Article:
5. Pennsylvania announces $13M in tax credits for farmers The Pennsylvania Department of Agriculture is encouraging farmers to apply for $13 million in tax credits. According to Agriculture Secretary Russell Redding, the move is to help support farmers' efforts in improving soil health and water quality. Starting Aug. 7, farmers can apply for tax credits through the state's Resource Enhancement and Protection (REAP) Program. "Pennsylvania farmers are investing heavily in cleaner water and productive soil to sustain us in the future," Sec. Redding said in a press release. "REAP tax credits are just one of many ways Pennsylvania invests in our farmers' efforts to grow a sustainable farm economy to feed our future." Examples of projects eligible for funding include waste storage facilities, conservation plans, nutrient management plans and measures that limit run-off from high animal-traffic areas. Farmers can receive up to $250,000 in a seven-year period, as well as 50 to 75 percent of eligible out-of-pocket costs for a project. Since the program began in 2007, REAP has awarded $147 million in tax credits for more than 8,500 projects. Improvements from these projects have kept more than 6.3 million pounds of nitrogen, 310,000 pounds of phosphorus, and 295,000 tons of sediment out of Pennsylvania streams and rivers and the waterways they feed. Private investments in REAP have also contributed to the conservation projects, which in total are worth $400 million. Read More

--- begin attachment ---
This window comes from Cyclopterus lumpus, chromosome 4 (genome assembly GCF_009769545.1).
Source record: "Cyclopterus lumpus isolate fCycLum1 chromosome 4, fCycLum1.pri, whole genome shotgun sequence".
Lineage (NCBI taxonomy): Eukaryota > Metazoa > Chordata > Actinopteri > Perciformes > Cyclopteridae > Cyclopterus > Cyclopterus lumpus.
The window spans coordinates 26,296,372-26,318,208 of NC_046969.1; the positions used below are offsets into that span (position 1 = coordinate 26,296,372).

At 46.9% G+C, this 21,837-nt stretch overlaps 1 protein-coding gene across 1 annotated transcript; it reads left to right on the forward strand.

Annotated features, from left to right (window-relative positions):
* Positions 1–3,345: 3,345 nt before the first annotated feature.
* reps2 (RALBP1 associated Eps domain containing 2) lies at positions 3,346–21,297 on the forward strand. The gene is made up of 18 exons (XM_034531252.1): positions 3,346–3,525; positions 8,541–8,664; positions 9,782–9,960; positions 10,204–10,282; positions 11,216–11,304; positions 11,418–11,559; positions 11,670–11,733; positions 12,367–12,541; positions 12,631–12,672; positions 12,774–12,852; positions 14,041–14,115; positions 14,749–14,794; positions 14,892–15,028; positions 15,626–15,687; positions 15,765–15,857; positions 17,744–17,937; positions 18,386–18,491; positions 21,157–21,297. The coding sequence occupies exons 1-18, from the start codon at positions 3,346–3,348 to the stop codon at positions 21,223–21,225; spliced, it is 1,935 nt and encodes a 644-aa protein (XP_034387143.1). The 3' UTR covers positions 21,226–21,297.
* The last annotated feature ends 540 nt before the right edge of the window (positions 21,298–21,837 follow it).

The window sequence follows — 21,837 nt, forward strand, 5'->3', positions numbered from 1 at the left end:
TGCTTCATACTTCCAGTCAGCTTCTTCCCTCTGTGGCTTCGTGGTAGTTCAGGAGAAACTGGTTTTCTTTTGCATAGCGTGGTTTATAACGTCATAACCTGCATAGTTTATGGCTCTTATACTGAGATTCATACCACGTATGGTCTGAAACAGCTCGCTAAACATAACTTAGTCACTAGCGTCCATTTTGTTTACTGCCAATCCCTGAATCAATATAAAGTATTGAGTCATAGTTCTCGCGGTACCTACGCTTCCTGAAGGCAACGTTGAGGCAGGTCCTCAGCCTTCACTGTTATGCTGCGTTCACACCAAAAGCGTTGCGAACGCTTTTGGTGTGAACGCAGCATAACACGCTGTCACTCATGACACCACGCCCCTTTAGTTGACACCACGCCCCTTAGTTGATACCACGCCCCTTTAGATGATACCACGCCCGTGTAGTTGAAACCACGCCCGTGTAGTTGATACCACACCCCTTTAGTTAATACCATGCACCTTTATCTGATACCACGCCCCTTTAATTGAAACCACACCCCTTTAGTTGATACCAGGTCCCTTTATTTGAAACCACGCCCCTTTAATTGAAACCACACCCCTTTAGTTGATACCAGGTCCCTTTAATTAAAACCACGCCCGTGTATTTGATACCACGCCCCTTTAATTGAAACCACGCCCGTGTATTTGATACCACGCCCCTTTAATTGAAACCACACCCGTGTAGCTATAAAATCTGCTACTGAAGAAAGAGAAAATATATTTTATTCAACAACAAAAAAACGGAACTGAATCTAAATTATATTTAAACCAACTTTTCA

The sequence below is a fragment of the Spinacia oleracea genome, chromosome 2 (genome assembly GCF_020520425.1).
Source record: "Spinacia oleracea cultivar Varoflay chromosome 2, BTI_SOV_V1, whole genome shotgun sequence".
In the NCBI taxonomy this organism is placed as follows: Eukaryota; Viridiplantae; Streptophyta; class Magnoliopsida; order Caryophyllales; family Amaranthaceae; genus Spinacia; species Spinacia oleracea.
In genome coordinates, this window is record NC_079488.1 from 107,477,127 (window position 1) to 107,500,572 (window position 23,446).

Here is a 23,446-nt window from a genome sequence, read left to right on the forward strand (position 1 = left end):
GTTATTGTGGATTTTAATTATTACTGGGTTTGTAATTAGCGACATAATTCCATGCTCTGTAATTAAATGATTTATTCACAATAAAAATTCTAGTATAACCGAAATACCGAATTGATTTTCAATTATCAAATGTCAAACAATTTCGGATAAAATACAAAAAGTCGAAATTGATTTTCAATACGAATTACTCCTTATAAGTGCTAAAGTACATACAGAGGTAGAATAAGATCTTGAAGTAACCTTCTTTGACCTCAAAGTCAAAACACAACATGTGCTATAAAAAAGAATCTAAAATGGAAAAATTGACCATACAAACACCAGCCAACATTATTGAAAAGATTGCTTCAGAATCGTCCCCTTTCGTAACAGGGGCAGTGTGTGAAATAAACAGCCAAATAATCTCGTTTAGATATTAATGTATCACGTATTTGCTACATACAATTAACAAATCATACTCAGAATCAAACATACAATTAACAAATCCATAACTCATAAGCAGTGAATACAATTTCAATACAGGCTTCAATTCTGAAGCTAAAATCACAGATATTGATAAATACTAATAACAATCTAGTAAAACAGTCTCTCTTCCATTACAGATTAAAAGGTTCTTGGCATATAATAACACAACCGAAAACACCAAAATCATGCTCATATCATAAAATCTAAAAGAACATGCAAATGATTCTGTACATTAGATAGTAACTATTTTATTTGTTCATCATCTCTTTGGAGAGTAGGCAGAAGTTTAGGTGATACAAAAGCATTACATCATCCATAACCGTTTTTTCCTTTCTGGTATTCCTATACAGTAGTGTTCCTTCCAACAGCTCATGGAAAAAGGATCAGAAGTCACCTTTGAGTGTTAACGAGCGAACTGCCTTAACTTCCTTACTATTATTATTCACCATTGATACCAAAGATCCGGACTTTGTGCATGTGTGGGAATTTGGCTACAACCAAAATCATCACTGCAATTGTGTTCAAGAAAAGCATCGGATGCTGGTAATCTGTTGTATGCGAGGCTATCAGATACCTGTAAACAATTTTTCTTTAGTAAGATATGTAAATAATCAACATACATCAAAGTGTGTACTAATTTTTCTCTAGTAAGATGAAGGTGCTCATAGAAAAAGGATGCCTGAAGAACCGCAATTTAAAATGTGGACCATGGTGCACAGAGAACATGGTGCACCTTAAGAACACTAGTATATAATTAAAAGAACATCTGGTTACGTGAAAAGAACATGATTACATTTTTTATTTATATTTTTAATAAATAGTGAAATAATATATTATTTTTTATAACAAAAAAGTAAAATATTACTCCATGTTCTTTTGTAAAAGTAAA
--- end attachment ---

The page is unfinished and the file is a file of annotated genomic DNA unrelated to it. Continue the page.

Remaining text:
6. Economists hopeful, say conditions moving in right direction The U.S. economy did better in the first half of 2023 than early indicators suggested and appears to be “rolling forward” even as the rate of growth slows for the remainder of the year, National Retail Federation Chief Economist Jack Kleinhenz said. “The first half of the year is over and the economy is still moving in the right direction,” Kleinhenz said. “While its rhythm, tone and pattern have slowed, it has not stalled and recently revised data shows underlying strength that seems to be rolling forward.” “The resiliency of the U.S. consumer will be tested in the coming months as economic headwinds are likely to impair spending,” Kleinhenz said. According to the NRF, $500 billion in excess savings built up during the pandemic and continued employment growth mean consumers are “the path of least resistance to economic growth and are doing their part to keep the economy moving ahead.” Kleinhenz’s remarks came in the July issue of NRF’s Monthly Economic Review, which said revised data from the federal Bureau of Economic Analysis now shows that first-quarter gross domestic product adjusted for inflation grew 2 percent year over year rather than the 1.1 percent first reported. The personal savings rate has been revised upward to 4.3 percent from 3.4 percent and private final sales to domestic purchasers – which exclude inventories and imports to provide a good indicator of underlying growth – were revised to 3.2 percent growth from 2.9 percent.Consumer spending – which makes up 70 percent of GDP – increased at an annual rate of 4.2 percent in the first quarter, which was four times the 1 percent growth in the fourth quarter of 2022 and the fastest growth since mid-2021 despite strong headwinds from interest rates and inflation. Read More